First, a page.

Greece and its creditors can formally start talks on the country’s third bailout after the necessary eurozone parliaments gave their backing.
The final approval came from the German parliament after an impassioned and at times ill-tempered debate.
A €7bn (£5bn) bridging loan has also been confirmed for Monday, when Greece has big debt repayments to make.
The head of the Eurogroup said there was now a chance to get the Greek economy back on track.
But Jeroen Dijsselbloem warned that the process would not be easy, saying he expected the negotiations to take four weeks.
Meanwhile, Greek Prime Minister Alexis Tsipras reshuffled his cabinet on Friday, a day after some members of his left-wing Syriza party rebelled during a vote on the bailout deal.
Energy minister Panagiotis Lafazanis, one of the hardline rebels, was among those replaced.
The German parliament voted in favour of starting the talks on Greece’s €86bn (£60bn) bailout, with 439 MPs in favour, 119 votes against and 40 abstentions.
Prior to the vote, Chancellor Angela Merkel warned of “predictable chaos” if the Bundestag did not back the plan.
The Greek parliament has already voted in favour of accepting the hard-hitting austerity measures required by the eurozone for a third bailout deal.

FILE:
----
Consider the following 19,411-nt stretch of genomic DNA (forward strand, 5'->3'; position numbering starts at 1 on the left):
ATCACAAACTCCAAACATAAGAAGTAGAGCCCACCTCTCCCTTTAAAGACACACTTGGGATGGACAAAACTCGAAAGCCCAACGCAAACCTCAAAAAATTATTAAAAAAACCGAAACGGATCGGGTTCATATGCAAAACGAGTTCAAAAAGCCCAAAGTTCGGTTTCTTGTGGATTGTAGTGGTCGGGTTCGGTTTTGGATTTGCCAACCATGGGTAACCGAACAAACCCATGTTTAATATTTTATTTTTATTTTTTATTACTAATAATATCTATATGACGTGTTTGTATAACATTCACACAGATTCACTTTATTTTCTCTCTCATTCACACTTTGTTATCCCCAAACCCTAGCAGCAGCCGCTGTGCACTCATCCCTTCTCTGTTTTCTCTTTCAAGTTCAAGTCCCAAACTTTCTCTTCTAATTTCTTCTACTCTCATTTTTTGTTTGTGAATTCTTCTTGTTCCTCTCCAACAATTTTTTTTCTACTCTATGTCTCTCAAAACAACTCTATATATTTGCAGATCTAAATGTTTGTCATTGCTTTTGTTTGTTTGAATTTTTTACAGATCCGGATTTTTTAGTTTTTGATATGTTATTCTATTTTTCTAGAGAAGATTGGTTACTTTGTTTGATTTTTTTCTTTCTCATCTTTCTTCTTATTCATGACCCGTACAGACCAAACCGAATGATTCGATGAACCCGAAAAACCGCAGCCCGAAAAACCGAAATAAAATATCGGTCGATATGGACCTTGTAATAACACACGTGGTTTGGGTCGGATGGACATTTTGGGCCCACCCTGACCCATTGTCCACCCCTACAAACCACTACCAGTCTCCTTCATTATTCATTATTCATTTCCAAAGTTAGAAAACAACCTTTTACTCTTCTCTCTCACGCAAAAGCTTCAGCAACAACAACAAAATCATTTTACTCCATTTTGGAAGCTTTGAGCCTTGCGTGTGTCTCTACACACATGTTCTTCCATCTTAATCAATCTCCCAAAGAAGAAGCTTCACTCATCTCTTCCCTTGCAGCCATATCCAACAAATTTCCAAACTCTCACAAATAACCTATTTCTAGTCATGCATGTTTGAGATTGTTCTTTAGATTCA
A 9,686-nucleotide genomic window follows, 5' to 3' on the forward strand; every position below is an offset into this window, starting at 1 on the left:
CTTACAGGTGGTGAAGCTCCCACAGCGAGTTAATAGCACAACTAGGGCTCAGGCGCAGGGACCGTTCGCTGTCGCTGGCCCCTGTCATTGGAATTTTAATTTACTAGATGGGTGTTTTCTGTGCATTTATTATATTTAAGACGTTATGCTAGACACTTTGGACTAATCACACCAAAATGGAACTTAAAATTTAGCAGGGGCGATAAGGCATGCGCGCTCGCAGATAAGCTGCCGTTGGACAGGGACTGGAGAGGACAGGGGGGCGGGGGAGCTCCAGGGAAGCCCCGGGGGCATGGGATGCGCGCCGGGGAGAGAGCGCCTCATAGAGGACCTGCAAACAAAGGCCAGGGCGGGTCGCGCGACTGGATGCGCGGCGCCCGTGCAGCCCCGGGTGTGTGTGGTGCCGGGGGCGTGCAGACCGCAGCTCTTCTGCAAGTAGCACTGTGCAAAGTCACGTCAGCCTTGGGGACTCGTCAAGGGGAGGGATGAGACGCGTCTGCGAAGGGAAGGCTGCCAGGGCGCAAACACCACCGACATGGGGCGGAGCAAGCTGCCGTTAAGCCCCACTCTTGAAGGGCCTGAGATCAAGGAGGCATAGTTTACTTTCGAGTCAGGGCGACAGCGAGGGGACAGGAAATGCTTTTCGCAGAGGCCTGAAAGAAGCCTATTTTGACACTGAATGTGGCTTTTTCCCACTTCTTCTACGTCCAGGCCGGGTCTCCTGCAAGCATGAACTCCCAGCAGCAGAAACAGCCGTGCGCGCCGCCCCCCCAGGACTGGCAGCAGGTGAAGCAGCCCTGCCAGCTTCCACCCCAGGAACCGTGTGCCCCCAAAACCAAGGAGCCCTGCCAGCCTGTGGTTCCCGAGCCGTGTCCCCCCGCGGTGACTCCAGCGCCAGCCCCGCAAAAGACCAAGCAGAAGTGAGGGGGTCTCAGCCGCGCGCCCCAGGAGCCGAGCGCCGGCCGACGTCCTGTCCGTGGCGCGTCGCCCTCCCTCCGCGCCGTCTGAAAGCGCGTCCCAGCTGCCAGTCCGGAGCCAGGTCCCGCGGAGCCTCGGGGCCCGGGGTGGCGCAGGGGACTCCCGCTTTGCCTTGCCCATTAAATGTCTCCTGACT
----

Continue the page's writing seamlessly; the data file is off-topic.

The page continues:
On Thursday, the European Central Bank (ECB) raised the level of emergency funding available. This has paved the way for Greek banks, which shut nearly three weeks ago, to reopen on Monday.
But credit controls limiting cash withdrawals to €60 a day will only be eased gradually, officials say.
The eurozone’s bailout fund, the ESM, announced it would formally open negotiations on a third bailout programme on Friday after both the Austrian and German parliaments voted in favour of negotiations.
They were the last of several eurozone states needing to give parliamentary approval for the bailout talks to get under way. France and Finland had already backed the negotiations.
Separately on Friday, the European Council approved the €7bn bridging loan for Greece from an EU-wide emergency fund. The loan was approved in principle by eurozone ministers on Thursday and now has the go-ahead from all non-euro states.
It means Greece will now be able to repay debts to two of its creditors, the ECB and International Monetary Fund (IMF), due on Monday.